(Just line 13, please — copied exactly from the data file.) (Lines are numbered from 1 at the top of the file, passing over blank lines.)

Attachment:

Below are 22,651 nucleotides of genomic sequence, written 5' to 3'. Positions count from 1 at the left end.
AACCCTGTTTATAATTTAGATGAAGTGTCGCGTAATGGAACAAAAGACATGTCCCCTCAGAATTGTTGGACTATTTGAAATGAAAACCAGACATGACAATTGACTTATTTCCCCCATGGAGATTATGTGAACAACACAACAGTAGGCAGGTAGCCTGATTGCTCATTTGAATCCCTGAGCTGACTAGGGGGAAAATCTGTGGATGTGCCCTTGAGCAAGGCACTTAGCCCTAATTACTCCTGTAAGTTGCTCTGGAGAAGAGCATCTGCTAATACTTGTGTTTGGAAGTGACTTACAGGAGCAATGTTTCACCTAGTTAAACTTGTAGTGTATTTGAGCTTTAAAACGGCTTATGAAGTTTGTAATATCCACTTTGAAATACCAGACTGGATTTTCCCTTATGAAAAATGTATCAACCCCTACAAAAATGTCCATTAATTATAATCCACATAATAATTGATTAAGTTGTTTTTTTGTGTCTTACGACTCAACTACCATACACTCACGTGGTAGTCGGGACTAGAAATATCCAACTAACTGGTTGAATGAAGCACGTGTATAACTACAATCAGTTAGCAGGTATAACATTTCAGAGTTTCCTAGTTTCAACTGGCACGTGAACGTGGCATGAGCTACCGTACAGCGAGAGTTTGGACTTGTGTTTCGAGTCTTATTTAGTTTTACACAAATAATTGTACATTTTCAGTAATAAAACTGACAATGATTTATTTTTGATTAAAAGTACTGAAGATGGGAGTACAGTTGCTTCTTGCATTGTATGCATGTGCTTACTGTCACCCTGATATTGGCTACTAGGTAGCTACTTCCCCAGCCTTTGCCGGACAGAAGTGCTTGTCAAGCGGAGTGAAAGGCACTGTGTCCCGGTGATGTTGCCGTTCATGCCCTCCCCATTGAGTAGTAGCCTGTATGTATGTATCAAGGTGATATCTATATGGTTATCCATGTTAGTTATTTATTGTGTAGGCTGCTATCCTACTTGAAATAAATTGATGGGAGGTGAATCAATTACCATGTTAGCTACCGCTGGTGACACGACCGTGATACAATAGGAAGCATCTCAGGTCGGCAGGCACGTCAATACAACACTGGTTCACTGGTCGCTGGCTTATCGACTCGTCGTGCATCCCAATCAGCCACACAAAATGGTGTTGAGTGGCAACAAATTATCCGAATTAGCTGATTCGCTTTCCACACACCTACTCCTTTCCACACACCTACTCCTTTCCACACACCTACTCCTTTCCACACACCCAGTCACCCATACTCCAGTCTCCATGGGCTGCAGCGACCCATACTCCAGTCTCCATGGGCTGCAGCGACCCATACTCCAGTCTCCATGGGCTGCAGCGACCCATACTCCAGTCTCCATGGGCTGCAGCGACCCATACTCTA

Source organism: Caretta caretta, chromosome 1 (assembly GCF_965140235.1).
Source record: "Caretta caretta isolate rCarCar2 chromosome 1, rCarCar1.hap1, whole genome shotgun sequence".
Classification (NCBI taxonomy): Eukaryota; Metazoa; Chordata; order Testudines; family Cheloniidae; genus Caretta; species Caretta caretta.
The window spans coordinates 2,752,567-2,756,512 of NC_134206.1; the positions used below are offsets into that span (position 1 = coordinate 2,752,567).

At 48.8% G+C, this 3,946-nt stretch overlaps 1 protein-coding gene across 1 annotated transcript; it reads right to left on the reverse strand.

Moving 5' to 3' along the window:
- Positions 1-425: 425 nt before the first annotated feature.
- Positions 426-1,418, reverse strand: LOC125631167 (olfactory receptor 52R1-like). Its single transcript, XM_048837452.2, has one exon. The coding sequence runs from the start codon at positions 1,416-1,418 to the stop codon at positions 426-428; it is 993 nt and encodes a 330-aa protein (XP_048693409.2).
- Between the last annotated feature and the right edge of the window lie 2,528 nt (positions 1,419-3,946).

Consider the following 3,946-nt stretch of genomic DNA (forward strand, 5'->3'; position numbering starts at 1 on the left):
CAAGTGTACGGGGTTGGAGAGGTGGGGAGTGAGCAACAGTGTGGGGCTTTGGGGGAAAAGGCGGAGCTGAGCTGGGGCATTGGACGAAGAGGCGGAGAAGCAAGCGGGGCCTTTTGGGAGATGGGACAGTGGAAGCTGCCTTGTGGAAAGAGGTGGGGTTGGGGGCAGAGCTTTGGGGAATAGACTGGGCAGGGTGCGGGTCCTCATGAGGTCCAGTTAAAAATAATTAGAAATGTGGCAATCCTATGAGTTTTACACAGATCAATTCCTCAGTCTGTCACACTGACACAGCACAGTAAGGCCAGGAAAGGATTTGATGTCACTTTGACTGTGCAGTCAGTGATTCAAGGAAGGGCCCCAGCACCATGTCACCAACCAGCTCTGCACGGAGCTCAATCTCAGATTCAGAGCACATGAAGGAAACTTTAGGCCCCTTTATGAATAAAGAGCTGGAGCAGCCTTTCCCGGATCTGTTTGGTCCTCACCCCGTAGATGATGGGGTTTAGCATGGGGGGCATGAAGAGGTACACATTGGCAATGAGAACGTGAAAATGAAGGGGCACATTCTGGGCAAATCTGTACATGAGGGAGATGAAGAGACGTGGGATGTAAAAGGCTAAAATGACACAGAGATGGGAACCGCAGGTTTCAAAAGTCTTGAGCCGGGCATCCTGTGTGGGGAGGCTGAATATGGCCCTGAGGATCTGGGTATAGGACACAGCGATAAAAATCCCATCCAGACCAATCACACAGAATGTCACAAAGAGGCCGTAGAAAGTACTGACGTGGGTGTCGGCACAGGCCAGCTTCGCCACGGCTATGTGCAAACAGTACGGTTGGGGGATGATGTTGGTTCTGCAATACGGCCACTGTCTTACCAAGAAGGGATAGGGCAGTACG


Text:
CAAGTGTACGGGGTTGGAGAGGTGGGGAGTGAGCAACAGTGTGGGGCTTTGGGGGAAAAGGCGGAGCTGAGCTGGGGCATTGGACGAAGAGGCGGAGAAGCAAGCGGGGCCTTTTGGGAGATGGGACAGTGGAAGCTGCCTTGTGGAAAGAGGTGGGGTTGGGGGCAGAGCTTTGGGGAATAGACTGGGCAGGGTGCGGGTCCTCATGAGGTCCAGTTAAAAATAATTAGAAATGTGGCAATCCTATGAGTTTTACACAGATCAATTCCTCAGTCTGTCACACTGACACAGCACAGTAAGGCCAGGAAAGGATTTGATGTCACTTTGACTGTGCAGTCAGTGATTCAAGGAAGGGCCCCAGCACCATGTCACCAACCAGCTCTGCACGGAGCTCAATCTCAGATTCAGAGCACATGAAGGAAACTTTAGGCCCCTTTATGAATAAAGAGCTGGAGCAGCCTTTCCCGGATCTGTTTGGTCCTCACCCCGTAGATGATGGGGTTTAGCATGGGGGGCATGAAGAGGTACACATTGGCAATGAGAACGTGAAAATGAAGGGGCACATTCTGGGCAAATCTGTACATGAGGGAGATGAAGAGACGTGGGATGTAAAAGGCTAAAATGACACAGAGATGGGAACCGCAGGTTTCAAAAGTCTTGAGCCGGGCATCCTGTGTGGGGAGGCTGAATATGGCCCTGAGGATCTGGGTATAGGACACAGCGATAAAAATCCCATCCAGACCAATCACACAGAATGTCACAAAGAGGCCGTAGAAAGTACTGACGTGGGTGTCGGCACAGGCCAGCTTCGCCACGGCTATGTGCAAACAGTACGGTTGGGGGATGATGTTGGTTCTGCAATACGGCCACTGTCTTACCAAGAAGGGATAGGGCAGTACG